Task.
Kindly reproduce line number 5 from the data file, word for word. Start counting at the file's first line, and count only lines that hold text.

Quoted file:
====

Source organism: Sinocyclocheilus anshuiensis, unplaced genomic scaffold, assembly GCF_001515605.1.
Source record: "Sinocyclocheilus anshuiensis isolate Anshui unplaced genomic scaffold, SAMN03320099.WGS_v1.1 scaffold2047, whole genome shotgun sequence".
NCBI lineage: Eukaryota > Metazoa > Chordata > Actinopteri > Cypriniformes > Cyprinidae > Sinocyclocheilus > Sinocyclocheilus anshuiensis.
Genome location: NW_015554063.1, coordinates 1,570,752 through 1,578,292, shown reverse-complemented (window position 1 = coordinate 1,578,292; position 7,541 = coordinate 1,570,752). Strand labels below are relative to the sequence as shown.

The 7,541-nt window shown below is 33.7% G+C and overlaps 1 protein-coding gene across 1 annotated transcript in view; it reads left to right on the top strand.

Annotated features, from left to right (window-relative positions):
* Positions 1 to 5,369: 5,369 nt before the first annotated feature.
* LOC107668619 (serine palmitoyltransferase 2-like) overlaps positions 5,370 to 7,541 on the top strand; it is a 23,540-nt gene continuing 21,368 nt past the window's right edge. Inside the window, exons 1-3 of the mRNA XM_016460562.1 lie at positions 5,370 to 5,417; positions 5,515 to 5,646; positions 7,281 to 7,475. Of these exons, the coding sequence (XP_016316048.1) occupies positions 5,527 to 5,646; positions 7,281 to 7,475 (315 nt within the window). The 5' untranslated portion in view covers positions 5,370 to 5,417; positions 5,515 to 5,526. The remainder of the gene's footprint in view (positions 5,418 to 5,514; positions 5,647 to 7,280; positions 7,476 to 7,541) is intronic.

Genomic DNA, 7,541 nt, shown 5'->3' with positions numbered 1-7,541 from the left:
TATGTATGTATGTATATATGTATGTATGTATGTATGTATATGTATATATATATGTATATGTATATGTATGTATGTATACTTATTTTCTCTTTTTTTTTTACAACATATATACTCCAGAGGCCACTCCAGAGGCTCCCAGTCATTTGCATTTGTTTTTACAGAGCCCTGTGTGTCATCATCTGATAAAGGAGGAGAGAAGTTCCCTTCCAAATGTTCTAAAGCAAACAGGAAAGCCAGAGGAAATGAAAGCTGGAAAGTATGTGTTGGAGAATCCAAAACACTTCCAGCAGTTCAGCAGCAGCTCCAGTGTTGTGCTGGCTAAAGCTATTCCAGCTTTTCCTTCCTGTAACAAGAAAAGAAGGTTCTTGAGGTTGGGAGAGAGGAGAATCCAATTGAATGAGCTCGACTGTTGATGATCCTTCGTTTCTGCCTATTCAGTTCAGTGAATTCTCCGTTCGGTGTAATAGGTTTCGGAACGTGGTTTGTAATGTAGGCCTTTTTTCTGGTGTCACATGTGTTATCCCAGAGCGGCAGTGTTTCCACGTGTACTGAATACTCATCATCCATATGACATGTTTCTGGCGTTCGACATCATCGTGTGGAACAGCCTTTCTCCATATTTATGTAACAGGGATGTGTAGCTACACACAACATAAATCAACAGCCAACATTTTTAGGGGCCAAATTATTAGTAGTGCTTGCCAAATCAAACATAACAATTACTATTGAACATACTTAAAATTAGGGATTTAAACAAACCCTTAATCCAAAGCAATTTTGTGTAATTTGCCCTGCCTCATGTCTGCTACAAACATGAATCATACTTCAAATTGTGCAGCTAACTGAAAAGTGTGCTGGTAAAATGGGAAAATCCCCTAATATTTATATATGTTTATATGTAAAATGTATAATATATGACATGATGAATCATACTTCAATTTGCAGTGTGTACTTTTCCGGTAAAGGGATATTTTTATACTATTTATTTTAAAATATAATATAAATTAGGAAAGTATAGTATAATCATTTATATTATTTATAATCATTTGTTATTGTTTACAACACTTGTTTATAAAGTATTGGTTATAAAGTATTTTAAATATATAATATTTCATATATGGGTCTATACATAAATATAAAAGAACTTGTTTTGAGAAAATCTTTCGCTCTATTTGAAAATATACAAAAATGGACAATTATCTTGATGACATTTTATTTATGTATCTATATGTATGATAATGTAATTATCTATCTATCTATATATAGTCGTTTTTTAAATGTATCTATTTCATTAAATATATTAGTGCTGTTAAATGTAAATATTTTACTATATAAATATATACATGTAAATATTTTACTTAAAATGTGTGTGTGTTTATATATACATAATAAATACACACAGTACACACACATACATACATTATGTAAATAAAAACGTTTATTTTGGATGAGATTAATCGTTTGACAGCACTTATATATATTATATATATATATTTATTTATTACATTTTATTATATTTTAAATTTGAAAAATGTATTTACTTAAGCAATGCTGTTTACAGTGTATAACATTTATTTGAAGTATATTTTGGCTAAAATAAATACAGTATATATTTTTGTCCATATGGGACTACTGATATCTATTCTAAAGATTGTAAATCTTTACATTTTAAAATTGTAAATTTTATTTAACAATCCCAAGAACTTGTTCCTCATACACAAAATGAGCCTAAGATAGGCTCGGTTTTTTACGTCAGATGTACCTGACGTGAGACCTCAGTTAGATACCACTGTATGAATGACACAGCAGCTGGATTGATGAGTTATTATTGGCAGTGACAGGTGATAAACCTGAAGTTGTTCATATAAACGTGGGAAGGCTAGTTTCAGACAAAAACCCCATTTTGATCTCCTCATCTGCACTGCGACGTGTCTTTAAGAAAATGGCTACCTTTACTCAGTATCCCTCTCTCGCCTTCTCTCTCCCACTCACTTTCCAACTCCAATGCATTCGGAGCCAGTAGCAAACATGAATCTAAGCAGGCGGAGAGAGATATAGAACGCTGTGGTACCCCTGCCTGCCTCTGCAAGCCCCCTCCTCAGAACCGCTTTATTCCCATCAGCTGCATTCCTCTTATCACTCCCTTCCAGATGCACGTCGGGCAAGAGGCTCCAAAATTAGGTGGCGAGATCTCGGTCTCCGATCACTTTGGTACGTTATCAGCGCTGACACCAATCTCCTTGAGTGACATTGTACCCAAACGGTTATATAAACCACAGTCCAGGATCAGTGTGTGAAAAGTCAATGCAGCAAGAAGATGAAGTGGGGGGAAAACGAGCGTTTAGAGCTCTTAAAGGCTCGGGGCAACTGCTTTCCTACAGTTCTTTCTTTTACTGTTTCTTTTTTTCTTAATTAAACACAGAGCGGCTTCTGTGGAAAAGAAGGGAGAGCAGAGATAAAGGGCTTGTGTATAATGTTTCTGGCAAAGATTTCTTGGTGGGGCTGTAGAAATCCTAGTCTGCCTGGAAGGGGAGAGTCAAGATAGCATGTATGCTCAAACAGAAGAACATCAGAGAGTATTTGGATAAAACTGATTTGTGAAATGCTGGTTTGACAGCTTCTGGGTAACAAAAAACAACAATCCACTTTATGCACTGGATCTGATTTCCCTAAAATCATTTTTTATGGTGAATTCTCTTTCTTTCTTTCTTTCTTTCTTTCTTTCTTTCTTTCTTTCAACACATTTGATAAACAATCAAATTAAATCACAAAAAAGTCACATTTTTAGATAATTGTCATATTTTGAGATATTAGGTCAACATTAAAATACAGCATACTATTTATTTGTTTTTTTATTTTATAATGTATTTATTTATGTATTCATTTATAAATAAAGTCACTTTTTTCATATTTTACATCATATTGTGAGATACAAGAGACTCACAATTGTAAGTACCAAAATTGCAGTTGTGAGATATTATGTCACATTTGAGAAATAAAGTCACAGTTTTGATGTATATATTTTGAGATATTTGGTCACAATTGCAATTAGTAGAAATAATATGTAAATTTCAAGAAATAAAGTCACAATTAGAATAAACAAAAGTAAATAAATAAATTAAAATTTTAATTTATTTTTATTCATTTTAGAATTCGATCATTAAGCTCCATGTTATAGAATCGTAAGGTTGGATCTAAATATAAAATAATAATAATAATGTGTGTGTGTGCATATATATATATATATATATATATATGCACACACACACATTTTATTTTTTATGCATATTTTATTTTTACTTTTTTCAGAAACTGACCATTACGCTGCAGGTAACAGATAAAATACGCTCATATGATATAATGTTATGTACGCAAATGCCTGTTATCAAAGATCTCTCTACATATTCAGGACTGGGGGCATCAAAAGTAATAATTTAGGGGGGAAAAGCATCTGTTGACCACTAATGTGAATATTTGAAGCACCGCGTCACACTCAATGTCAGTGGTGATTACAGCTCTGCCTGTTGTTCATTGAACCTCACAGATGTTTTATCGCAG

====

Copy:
The 7,541-nt window shown below is 33.7% G+C and overlaps 1 protein-coding gene across 1 annotated transcript in view; it reads left to right on the top strand.